An analytical formula is obtained from first principles describing the temperature dependence of the elastic modulus of borides, carbides, oxides, nitrides, composites, metals (both simple and transitional), as well as high-entropy alloys (HEAs).

With increasing temperature, the level of mechanical properties that characterize the strength of the material decreases and the level of plastic properties increases. The energy of the interatomic bonds and the compound’s melting point temperature determine the physical properties of the material at high temperatures. Therefore, alloys based on refractory metals soften less with increasing temperature than alloys with lower melting point and cohesive energy.

One of the main requirements for modern materials, products of which are used in extreme operating conditions, is their performance at high temperatures. This explains the interest in studying the temperature-dependent changes in the properties of these materials.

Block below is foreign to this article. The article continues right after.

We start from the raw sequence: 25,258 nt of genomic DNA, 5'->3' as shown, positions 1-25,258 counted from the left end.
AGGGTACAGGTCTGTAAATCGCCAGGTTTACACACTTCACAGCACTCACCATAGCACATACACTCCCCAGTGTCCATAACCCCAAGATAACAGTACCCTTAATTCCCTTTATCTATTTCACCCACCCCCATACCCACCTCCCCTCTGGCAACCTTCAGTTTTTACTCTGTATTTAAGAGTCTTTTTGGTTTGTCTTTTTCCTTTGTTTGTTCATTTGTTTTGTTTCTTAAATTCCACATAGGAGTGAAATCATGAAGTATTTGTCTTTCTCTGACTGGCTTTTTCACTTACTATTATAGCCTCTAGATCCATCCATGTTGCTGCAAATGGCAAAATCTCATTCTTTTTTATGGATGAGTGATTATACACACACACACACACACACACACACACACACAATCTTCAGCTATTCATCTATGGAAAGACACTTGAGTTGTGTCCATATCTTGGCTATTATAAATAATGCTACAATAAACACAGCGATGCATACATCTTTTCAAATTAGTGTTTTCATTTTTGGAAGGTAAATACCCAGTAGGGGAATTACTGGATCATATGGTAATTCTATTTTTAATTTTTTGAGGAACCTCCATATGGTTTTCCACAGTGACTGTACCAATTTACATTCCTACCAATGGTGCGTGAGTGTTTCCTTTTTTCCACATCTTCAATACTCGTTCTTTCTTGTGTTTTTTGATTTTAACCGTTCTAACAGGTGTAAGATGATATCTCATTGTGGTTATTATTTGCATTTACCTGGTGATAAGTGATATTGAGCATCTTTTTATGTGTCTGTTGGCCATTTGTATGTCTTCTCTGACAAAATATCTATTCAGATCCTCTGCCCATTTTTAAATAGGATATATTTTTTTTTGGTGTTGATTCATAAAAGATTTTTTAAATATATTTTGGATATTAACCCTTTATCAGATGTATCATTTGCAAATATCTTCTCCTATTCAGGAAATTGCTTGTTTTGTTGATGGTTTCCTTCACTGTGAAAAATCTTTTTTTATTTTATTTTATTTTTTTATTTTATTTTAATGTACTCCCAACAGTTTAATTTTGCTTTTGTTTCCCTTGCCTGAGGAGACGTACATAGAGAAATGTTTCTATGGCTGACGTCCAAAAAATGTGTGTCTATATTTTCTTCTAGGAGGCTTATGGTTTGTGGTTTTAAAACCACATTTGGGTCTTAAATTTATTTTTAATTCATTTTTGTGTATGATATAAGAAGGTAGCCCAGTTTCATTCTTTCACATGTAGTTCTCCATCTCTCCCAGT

Elastic characteristics are not structurally sensitive like strength, which means that the elastic modulus, calculated from first principles, are characteristics of both, ideal and real (i.e, with defects) materials. Therefore, the role of theoretical methods for calculating the elastic modulus is extremely high.

Direct calculation of the elasticity modulus at different temperatures is a rather difficult task, especially for composites and alloys, because of the complexity of system’s energy thermal part accounting.

To identify the dependence of the mechanical characteristics on temperature, it’s necessary to be able to calculate the energy values of the material’s electron–ion system at different temperatures. In the framework of the pseudopotentials method, this means finding the change in the volume of the unit cells of crystals at non-zero temperatures, i.e. to obtain an explicit dependence of the total energy on the lattice parameters or volume at a nonzero temperature [1].

The elastic characteristics represent the second derivatives of the energy of the electron–ion system by the lattice parameter.

The work explores: linear elastic modulus (Young's modulus) of metals (simple and transitional), metallic equiatomic high-entropy alloys (HEAs), covalent and ionic-covalent crystals, carbides, borides (C, BN, AlN, SiC, B6O, AlB6, HfB, MeB2, LaB6, etc.) and eutectic composites in a wide range of temperatures.

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